Dutch public prosecutors Thursday threw out a bid by far-right lawmaker Geert Wilders to have the prime minister charged with discrimination against the Dutch people.
Dismissing Wilders's complaint against Prime Minster Mark Rutte, the public prosecution (OM) said "no criminal offences have been committed."
Wilders, leader of the anti-Islam Freedom Party (PVV), lodged the complaint with prosecutors in November accompanied by boxes full of statements in support of his action.
"We are treated like second class citizens in our own country. That's why I am seeking action against Mark Rutte," Wilders said on a website set up for his campaign.
"Enough is enough. If there is anyone who is badly treated in the Netherlands, it is the Dutch themselves," he added.
Wilders pointed to such things as free medical care for asylum seekers to support his case.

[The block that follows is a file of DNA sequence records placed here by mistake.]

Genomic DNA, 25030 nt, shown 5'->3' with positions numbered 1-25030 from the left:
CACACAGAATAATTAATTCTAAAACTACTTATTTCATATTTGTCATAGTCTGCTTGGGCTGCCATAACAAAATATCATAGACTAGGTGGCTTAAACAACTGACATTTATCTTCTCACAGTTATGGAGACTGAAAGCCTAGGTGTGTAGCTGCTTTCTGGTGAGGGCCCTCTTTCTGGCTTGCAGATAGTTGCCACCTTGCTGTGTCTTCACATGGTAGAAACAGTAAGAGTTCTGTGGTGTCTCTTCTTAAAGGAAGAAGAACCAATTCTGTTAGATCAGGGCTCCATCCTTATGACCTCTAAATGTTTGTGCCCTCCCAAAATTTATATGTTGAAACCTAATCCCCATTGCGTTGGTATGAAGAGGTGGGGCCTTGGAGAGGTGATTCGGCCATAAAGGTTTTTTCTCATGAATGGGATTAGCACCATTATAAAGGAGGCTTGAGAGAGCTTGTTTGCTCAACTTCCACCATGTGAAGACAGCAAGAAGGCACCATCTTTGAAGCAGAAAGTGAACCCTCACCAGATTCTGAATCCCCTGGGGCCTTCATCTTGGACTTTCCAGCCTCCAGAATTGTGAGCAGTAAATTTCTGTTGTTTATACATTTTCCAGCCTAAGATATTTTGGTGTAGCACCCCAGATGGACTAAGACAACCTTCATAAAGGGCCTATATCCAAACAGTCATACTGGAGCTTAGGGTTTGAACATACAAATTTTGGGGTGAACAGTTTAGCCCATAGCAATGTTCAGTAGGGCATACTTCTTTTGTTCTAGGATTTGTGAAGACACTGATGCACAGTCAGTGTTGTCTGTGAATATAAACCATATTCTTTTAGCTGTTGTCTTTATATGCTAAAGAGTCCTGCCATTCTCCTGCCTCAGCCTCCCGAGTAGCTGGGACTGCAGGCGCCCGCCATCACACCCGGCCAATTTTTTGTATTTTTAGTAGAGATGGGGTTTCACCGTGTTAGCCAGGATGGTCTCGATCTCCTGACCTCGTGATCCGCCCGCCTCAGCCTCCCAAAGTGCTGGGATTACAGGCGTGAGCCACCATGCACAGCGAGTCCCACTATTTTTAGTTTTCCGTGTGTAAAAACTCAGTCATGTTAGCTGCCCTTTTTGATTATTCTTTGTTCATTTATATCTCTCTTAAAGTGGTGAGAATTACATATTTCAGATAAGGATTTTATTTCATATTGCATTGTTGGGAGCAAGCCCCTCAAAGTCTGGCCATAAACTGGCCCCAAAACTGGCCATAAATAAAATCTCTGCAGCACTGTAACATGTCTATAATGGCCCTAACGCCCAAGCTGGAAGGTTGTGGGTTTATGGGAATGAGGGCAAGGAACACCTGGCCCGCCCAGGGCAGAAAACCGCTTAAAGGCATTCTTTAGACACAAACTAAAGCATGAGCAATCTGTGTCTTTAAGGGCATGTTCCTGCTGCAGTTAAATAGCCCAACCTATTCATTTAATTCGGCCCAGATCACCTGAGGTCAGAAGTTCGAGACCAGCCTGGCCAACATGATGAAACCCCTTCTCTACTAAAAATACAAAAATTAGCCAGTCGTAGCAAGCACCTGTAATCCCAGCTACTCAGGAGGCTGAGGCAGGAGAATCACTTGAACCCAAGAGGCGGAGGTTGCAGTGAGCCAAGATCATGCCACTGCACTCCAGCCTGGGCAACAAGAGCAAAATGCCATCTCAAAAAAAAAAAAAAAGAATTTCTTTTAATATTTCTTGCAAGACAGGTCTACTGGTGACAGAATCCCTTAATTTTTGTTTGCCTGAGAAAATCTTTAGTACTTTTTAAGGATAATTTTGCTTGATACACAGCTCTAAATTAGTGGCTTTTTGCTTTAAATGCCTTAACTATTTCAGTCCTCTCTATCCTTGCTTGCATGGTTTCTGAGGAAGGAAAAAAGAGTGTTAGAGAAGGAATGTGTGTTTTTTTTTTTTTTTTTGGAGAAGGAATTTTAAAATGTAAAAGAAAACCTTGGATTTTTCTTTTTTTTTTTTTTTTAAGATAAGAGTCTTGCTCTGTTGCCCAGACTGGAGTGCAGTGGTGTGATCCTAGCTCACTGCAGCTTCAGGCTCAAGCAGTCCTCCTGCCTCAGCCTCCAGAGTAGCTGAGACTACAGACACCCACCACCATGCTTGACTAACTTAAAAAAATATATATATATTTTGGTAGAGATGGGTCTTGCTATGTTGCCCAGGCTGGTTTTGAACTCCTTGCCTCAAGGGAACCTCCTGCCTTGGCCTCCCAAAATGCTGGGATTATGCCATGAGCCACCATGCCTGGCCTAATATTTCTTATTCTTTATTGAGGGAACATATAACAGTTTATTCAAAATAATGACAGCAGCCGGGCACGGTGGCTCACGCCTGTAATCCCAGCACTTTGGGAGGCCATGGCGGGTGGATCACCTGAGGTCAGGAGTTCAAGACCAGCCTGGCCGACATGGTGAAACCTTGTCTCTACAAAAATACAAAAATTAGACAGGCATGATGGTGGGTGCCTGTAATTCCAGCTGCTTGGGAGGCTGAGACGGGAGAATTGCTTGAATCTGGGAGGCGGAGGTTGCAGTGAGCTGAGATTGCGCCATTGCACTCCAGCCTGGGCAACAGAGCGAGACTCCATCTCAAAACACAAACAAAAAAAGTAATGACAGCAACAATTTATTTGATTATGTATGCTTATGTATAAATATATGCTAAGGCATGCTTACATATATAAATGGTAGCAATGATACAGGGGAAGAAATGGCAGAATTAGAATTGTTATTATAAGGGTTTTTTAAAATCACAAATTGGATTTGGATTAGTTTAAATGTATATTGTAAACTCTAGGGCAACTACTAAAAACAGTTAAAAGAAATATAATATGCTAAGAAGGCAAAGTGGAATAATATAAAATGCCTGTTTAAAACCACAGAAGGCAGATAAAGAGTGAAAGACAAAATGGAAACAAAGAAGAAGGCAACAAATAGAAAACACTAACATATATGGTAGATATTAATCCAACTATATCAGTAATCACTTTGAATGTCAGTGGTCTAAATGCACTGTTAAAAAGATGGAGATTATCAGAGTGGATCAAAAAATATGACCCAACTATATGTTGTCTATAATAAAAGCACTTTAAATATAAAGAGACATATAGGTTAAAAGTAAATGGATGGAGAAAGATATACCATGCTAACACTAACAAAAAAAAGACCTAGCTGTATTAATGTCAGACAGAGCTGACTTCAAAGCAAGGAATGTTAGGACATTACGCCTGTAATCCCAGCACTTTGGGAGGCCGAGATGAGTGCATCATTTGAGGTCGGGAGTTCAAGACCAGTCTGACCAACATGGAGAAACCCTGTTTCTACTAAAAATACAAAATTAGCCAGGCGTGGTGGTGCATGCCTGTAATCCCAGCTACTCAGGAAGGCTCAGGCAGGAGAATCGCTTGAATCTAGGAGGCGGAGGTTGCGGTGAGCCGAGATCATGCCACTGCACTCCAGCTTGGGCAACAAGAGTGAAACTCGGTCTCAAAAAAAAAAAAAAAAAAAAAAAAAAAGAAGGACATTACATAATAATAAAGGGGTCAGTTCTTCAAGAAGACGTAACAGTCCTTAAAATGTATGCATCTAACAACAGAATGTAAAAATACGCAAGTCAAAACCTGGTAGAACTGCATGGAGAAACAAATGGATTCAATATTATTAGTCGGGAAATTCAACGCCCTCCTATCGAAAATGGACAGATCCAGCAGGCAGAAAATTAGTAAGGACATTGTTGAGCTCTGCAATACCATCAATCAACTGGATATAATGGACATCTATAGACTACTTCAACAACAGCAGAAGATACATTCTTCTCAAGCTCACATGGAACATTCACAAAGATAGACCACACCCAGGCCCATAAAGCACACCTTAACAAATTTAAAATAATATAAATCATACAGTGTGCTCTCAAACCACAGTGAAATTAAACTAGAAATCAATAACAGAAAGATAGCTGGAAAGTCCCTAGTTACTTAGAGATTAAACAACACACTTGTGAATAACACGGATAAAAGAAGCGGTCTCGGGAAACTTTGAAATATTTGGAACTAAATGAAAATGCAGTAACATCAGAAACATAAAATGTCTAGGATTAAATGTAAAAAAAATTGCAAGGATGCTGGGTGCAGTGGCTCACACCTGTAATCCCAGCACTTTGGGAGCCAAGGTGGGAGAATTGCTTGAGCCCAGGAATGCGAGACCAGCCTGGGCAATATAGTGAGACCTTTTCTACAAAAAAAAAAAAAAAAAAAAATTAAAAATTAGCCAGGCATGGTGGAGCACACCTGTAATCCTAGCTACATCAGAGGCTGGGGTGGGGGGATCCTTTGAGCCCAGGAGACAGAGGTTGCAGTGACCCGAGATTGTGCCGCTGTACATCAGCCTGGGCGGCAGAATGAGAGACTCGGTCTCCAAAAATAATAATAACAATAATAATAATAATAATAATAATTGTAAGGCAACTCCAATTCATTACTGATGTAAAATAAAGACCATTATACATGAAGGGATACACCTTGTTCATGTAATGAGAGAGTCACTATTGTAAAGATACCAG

But the OM added in a message on its Twitter account that "moreover the public prosecutor does not have the legal power to crimes committed by government members."
Only the Dutch parliament or the king could order the attorney general at the Supreme Court to investigate allegations of crimes by members of the government, the OM said.
Wilders said the decision not to charge Rutte was "incomprehensible and cowardly."
It was just the latest tussle between the two political leaders, after Rutte's Liberal VVD party won March 2017 elections to return as the largest party in parliament, with Wilders' PVV in second place.
On Tuesday, Wilders brought a motion of no-confidence against Rutte amid a scandal over the resignation of his foreign minister. But Rutte overwhelmingly survived the vote.
Wilders himself will return to court in May to appeal his own 2016 conviction, when he was found guilty of discrimination against Moroccans in a 2014 election rally speech.